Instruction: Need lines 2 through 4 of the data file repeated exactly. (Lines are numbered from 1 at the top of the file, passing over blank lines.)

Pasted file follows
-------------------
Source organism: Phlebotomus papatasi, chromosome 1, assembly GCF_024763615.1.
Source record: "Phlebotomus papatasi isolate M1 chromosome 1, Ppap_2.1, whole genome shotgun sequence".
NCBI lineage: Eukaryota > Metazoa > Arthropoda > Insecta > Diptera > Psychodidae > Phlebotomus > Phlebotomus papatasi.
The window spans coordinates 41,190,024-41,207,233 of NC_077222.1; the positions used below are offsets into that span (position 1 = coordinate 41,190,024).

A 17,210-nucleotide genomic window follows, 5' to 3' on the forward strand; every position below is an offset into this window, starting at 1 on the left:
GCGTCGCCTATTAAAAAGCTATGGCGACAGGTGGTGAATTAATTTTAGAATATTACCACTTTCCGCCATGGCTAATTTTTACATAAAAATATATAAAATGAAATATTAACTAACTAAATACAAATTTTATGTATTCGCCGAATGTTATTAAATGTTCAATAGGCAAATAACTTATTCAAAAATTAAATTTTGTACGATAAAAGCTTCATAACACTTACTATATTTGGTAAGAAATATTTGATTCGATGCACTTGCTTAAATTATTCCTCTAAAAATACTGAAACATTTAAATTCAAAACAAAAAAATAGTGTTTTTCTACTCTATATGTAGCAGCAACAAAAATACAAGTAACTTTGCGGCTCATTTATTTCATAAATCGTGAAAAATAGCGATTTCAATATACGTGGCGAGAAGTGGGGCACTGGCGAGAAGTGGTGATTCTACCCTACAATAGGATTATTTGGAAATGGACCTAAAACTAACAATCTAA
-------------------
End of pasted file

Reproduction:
Source record: "Phlebotomus papatasi isolate M1 chromosome 1, Ppap_2.1, whole genome shotgun sequence".
NCBI lineage: Eukaryota > Metazoa > Arthropoda > Insecta > Diptera > Psychodidae > Phlebotomus > Phlebotomus papatasi.
The window spans coordinates 41,190,024-41,207,233 of NC_077222.1; the positions used below are offsets into that span (position 1 = coordinate 41,190,024).